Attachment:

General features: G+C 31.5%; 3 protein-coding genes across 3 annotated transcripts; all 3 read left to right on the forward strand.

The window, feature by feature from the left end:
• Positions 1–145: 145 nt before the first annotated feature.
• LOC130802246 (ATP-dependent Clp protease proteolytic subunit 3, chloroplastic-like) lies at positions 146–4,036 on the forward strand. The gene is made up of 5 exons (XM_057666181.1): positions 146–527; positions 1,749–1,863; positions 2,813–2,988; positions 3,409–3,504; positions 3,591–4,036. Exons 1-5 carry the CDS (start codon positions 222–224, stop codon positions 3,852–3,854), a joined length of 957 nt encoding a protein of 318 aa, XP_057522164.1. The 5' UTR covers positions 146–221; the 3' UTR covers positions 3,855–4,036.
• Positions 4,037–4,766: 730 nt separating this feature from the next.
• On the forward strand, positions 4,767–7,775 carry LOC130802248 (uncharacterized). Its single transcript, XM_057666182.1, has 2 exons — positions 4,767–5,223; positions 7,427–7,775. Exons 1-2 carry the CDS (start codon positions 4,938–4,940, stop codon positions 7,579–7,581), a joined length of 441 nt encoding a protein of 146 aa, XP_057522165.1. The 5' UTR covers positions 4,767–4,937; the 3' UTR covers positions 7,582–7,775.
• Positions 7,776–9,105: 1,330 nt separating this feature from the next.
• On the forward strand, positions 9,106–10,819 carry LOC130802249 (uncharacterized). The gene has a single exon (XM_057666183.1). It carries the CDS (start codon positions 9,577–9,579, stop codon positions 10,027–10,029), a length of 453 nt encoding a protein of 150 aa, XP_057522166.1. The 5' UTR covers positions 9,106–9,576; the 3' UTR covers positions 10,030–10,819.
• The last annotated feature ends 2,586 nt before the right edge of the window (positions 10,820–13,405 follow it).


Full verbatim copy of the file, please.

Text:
General features: G+C 31.5%; 3 protein-coding genes across 3 annotated transcripts; all 3 read left to right on the forward strand.

The window, feature by feature from the left end:
• Positions 1–145: 145 nt before the first annotated feature.
• LOC130802246 (ATP-dependent Clp protease proteolytic subunit 3, chloroplastic-like) lies at positions 146–4,036 on the forward strand. The gene is made up of 5 exons (XM_057666181.1): positions 146–527; positions 1,749–1,863; positions 2,813–2,988; positions 3,409–3,504; positions 3,591–4,036. Exons 1-5 carry the CDS (start codon positions 222–224, stop codon positions 3,852–3,854), a joined length of 957 nt encoding a protein of 318 aa, XP_057522164.1. The 5' UTR covers positions 146–221; the 3' UTR covers positions 3,855–4,036.
• Positions 4,037–4,766: 730 nt separating this feature from the next.
• On the forward strand, positions 4,767–7,775 carry LOC130802248 (uncharacterized). Its single transcript, XM_057666182.1, has 2 exons — positions 4,767–5,223; positions 7,427–7,775. Exons 1-2 carry the CDS (start codon positions 4,938–4,940, stop codon positions 7,579–7,581), a joined length of 441 nt encoding a protein of 146 aa, XP_057522165.1. The 5' UTR covers positions 4,767–4,937; the 3' UTR covers positions 7,582–7,775.
• Positions 7,776–9,105: 1,330 nt separating this feature from the next.
• On the forward strand, positions 9,106–10,819 carry LOC130802249 (uncharacterized). The gene has a single exon (XM_057666183.1). It carries the CDS (start codon positions 9,577–9,579, stop codon positions 10,027–10,029), a length of 453 nt encoding a protein of 150 aa, XP_057522166.1. The 5' UTR covers positions 9,106–9,576; the 3' UTR covers positions 10,030–10,819.
• The last annotated feature ends 2,586 nt before the right edge of the window (positions 10,820–13,405 follow it).